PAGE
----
And then there is the animosity directed toward women in some of these states. A physically abused woman seeking a restraining order to protect herself is arrested in the courthouse in El Paso, Texas and deported. There are only 18 domestic violence shelters in the 46 counties of South Carolina, the state with the highest murder rate of women by men. The map below shows the per capita murder rate of women for 2013. A darker color represents a higher murder rate (no data available for Florida and Washington, D.C.). Many conservative states seem to have a high murder rate of women, and most of these murders are at the hands of the woman’s husband or partner.
Finally, let’s not forget that prior to the Affordable Care Act (ACA), Viagra was covered under most health insurance plans, but birth control was not. The Republican replacement plan is likely to strip out the ACA’s ten essential benefits requirement which mandates that insurance plans cover, among other things, birth control, pregnancy, maternity and newborn care. More women-centered services will be lost with the Republicans’ repeal and replacement than men’s services.
Remember that this is a states’ rights push. Some states will strip these coverages, and others will keep them as a requirement. Some will have a rigorous curriculum for their students and others will ‘dumb down’ graduation requirements to push students through the system. Some states will have strong support for special needs students and others will do as Texas does now – limit the number of special needs students allowed to receive benefits by picking an arbitrary maximum percentage regardless of need.
And some states will adopt a ‘good old boy’ attitude toward domestic violence and discrimination and other states will have strong protections for women in the workplace and in the home.
So will women make up the next Great Migration? If the states in which they live become hostile, the answer could certainly be yes. We very well could find a movement from the South and rural West to the more populated centers in the country which generally provide better support for women’s issues. Some may move from rural areas to cities within the same state because they may find more support there, but if the state takes legislative action to restrict local governmental control, that may not be far enough. (Not exactly a ‘women’s issue,’ but when Flagstaff was considering a ban on plastic bags, the Arizona state government passed a law stripping such control from local government.)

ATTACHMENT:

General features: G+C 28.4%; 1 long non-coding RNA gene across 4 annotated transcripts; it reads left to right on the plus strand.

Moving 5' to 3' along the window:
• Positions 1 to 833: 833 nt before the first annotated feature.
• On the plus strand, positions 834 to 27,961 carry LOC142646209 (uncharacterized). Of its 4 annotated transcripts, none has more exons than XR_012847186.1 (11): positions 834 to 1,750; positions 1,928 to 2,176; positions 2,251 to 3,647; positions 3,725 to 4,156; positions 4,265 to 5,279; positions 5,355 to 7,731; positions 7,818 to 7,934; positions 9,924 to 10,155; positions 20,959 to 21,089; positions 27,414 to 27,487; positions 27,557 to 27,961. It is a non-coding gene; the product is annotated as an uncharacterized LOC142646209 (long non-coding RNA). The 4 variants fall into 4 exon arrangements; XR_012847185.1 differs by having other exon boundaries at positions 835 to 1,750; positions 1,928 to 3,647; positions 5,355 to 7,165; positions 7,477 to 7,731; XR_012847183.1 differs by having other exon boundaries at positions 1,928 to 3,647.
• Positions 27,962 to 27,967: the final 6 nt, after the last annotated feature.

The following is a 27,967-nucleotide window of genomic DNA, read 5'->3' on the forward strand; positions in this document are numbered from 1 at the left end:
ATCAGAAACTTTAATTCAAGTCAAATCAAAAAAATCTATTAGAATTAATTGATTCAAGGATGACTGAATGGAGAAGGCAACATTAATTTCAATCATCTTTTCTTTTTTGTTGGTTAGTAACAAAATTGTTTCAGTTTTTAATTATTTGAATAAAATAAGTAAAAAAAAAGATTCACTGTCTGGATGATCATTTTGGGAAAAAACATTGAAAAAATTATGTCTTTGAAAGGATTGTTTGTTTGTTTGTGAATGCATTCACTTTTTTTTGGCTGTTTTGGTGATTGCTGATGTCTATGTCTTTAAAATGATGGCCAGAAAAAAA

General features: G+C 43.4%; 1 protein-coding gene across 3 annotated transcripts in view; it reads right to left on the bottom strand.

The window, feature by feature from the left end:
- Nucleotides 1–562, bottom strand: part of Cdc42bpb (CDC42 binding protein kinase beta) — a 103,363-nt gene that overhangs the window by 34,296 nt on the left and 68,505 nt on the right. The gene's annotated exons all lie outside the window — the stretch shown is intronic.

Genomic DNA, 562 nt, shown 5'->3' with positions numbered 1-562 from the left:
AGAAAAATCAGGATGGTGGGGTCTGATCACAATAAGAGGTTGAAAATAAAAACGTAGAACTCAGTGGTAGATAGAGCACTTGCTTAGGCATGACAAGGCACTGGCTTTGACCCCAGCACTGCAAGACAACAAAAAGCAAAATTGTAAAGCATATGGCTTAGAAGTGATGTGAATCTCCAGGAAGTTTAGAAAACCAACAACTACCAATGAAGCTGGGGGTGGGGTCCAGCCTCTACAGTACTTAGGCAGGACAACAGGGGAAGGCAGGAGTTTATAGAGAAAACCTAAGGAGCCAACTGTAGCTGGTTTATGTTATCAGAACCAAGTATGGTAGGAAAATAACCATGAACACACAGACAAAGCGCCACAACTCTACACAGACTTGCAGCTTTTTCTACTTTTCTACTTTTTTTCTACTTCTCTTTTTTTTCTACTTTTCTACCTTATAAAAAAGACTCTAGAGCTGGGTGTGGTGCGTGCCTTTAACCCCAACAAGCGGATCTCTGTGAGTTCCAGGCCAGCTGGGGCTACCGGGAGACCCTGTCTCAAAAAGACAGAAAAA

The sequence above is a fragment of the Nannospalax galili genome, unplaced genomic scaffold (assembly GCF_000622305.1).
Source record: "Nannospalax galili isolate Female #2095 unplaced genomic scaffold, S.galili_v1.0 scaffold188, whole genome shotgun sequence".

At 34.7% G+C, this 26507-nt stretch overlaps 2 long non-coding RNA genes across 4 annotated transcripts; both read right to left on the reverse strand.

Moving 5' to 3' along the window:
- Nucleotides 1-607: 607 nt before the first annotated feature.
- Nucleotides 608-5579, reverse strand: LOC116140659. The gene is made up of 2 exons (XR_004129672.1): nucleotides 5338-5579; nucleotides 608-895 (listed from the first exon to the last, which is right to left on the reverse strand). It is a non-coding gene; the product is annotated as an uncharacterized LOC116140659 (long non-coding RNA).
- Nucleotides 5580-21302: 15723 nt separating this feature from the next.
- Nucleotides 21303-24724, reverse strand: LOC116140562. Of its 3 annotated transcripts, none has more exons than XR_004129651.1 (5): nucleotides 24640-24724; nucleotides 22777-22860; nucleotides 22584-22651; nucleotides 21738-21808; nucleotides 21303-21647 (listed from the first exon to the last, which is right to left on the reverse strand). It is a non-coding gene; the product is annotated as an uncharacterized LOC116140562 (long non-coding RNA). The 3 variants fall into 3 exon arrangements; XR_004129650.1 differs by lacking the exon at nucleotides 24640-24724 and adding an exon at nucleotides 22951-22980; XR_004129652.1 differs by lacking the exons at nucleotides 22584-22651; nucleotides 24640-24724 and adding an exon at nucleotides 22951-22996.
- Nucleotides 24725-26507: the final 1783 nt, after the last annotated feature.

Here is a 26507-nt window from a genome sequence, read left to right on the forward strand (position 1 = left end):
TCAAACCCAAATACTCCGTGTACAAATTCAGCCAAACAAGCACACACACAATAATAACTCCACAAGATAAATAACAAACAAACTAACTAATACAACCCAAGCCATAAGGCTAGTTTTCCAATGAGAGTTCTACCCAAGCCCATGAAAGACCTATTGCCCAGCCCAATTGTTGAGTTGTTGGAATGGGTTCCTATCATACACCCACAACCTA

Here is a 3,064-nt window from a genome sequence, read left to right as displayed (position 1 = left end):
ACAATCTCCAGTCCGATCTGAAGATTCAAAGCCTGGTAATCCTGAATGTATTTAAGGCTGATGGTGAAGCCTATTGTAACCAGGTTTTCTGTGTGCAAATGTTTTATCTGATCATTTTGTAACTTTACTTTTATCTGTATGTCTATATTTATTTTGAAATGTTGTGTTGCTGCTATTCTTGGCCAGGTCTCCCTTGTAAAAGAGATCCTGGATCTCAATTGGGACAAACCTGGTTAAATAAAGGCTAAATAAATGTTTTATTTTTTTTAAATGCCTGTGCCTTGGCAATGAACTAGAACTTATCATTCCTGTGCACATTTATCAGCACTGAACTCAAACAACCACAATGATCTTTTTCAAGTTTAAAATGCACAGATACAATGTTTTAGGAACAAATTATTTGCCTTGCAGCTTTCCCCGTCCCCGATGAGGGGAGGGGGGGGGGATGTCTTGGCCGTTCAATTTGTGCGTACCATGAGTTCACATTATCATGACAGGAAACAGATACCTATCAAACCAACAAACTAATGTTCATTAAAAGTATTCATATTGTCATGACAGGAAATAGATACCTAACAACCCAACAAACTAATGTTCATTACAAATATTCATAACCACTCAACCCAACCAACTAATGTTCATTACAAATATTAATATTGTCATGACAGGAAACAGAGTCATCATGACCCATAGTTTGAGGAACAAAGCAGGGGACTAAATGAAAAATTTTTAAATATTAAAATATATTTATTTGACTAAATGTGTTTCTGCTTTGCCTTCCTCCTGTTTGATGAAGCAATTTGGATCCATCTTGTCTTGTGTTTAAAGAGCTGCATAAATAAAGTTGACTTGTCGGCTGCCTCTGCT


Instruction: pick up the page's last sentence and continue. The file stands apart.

Remember that just as with refugees, women will have lost rights and privileges they once had, and just like immigrants, women will see the Promised Land – in this case it’s the places in the country which offer better support for their needs. That is what drives people to move, and once it begins in tentative steps, it will likely grow quickly.
Companies will have a dilemma on their hands. While conservative states are more likely to allow companies to pay low wages, pollute the air and water, have unsafe work conditions, and other ‘business friendly’ situations, the potential migration of the women (and the men who will follow them because that’s where the women are), plus a potentially inadequate education system may make expanding operations in these states a poor business decision. This is especially true in a growing economy with fewer desperate job applicants.
Businesses are perhaps better off expanding where the workers are going to be, and that is likely where the local economies have been doing well since 2012 or so – midsize and large cities along the west and east coasts of the country. There are pockets of strength in many cities throughout the country, but few in rural areas which are so dependent on government assistance. Under Republican plans, those rural areas are likely to suffer more, especially if many of the women migrate to places in which they feel better supported and protected.